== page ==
Vitamin K is an essential nutrient that is important for overall health. Without enough vitamin K, serious complications can occur including poor bone development and uncontrollable bleeding. Most individuals get enough vitamin K; however, individuals at risk for certain conditions, such as cardiovascular disease or osteoporosis, may benefit from consuming more of this nutrient through their diet or supplementation. (5)
What is vitamin K?
Vitamin K refers to a family of fat-soluble compounds that are similar in molecular make-up. These compounds facilitate the synthesis of proteins involved in essential functions, including blood clotting (coagulation) and bone metabolism. There are two main types of Vitamin K: K1 and K2. (13)
Did you know? Vitamin K was discovered in 1936 and comes from the German word, koagulation, referring to its blood clotting capacity. (7)
Vitamin K1, also known as phylloquinone, is a product of photosynthesis and is mainly derived from algae and green leafy vegetables. (16) Vitamin K2 includes several compounds called menaquinones (MKs). These compounds differ slightly and are often classified individually as MK-4 through MK-13, according to their molecular structure. (13) MKs are typically produced by bacteria; however, MK-4 is produced from vitamin K1 within the body. All forms of vitamin K function similarly, but vitamin K1 is mainly present in the liver, while vitamin K2 circulates throughout the body. (7)
Health benefits of vitamin K
Vitamin K is involved in a variety of essential functions throughout the body, including:
- Bone metabolism
- Brain function
- Blood coagulation (clotting)
- Liver function
- Kidney function
- Pancreatic function (7)
Research also shows that vitamin K may be protective against certain chronic diseases, potentially due to its role as an antioxidant and anti-inflammatory agent. (7) The following conditions may particularly benefit from vitamin K.
Atherosclerosis, a condition characterized by plaque accumulation and calcification (hardening) in arteries, is one of the leading causes of cardiovascular disease worldwide. (10)(18) Some proteins that counteract plaque accumulation are vitamin K-dependent. Studies indicate that regular high vitamin K intake may attenuate plaque calcification, providing cardioprotective effects. (11)(17)(18)
Coronary (heart) arteries and renal (kidney) arteries appear to benefit the most from vitamin K. As a result, this nutrient may be protective against coronary heart disease and chronic kidney disease (CKD). (7)(15)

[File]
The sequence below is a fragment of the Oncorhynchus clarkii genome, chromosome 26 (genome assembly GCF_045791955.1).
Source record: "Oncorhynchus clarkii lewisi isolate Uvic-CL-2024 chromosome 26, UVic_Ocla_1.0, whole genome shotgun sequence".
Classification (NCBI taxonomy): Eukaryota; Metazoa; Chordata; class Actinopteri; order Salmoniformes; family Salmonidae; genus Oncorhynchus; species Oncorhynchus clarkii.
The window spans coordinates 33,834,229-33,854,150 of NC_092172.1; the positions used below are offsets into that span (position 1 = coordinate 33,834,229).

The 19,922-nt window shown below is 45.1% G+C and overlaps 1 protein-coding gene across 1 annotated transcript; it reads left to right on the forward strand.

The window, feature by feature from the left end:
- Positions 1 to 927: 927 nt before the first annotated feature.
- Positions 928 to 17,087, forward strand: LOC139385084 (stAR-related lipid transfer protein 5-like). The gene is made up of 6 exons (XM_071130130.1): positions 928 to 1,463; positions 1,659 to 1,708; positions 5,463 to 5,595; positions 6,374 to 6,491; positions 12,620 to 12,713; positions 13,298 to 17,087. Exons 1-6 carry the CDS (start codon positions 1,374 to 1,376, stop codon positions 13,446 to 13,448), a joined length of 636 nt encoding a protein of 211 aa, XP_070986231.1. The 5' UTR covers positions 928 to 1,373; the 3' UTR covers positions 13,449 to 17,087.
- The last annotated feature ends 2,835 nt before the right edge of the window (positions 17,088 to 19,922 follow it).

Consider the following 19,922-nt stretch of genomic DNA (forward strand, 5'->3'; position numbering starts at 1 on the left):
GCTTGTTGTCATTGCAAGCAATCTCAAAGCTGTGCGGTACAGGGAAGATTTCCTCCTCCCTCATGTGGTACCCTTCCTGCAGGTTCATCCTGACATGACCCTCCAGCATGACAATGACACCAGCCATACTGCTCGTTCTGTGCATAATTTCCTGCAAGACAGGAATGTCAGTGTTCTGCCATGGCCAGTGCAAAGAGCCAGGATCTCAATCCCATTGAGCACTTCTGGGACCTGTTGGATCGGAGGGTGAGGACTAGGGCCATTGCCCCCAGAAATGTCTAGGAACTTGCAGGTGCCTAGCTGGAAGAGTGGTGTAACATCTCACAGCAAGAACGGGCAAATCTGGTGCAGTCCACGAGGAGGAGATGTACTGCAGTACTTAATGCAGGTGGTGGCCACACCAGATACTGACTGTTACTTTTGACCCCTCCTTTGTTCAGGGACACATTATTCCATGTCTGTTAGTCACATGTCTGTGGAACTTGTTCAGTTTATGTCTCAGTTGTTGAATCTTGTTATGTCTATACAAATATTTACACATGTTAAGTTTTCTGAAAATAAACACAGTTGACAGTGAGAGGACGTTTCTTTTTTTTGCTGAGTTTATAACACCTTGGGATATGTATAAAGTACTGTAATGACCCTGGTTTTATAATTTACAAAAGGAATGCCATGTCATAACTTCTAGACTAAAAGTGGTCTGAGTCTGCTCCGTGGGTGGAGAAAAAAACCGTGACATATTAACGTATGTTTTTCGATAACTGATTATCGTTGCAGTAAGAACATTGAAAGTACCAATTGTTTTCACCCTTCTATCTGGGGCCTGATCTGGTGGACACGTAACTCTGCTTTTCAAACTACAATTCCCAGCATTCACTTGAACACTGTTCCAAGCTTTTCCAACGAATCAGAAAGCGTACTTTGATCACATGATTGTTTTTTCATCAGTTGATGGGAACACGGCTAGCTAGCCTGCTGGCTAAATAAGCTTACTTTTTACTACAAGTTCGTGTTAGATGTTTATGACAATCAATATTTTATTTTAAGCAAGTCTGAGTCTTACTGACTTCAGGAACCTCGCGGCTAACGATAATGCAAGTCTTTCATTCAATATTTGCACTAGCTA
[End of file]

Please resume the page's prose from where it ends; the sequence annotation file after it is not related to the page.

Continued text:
Type 2 diabetes
Type 2 diabetes is a chronic condition characterized by hyperglycemia (high blood sugar), insulin resistance, and dysfunctional insulin secretion. Controlling blood sugar is one of the key ways to manage type 2 diabetes. Vitamin K may support blood sugar regulation by improving insulin sensitivity. (8) Long-term high intake of vitamin K is also associated with a lower risk for developing type 2 diabetes. (3)(12)
The liver is the main site for the synthesis of coagulation factors and inhibitors. Liver disease causes damage to liver tissue, leading to coagulatory dysfunction. (14) Individuals with liver disease tend to experience prolonged bleeding, increasing mortality risk. (2) In patients with advanced liver disease, vitamin K deficiency and lower plasma levels of blood clotting factors and inhibitors were observed. Administration of vitamin K was not found to significantly improve levels of vitamin K or vitamin K-dependent clotting factors. (14) Further research is necessary to understand the relationship between the liver and vitamin K.
Nutrition is one of the key ways to support bone health, and several studies show that vitamin C, vitamin D, and vitamin K are important nutrients for optimal bone health. Vitamin K2 regulates bone remodeling and strength, reducing the risk of developing a bone fracture in individuals above the age of 50. (7) Low vitamin K intake and low plasma levels of vitamin K are associated with a high risk of bone fractures. Future investigations regarding proper dosages and forms of vitamin K are necessary to fully understand its role in bone support. (6)
Sources of vitamin K
Most North American diets contain an adequate amount of vitamin K. Many foods contain vitamin K, including beans, dairy products, fruits, vegetables, meat, seafood, and poultry. (13) On average, North American adults consume about 20 mcg above the recommended adequate intake of 90 mcg for females and 120 mcg for males. (13)
Trends indicate that vitamin K intake declines with age, with only one-third of males over 70 years old meeting recommendations. (15) Regularly consuming vitamin K-rich foods and considering vitamin K supplements may be beneficial for some individuals. (7)
In North America, spinach and broccoli are among the most common sources of vitamin K1. (13) Good sources of vitamin K2 include fermented foods such as blue cheese, kimchi, and sauerkraut. (4) No toxicity has been reported for vitamin K consumption from food; therefore, there’s no established tolerable upper limit for vitamin K, so eating plenty of these nutrient-rich foods is generally considered safe. (9)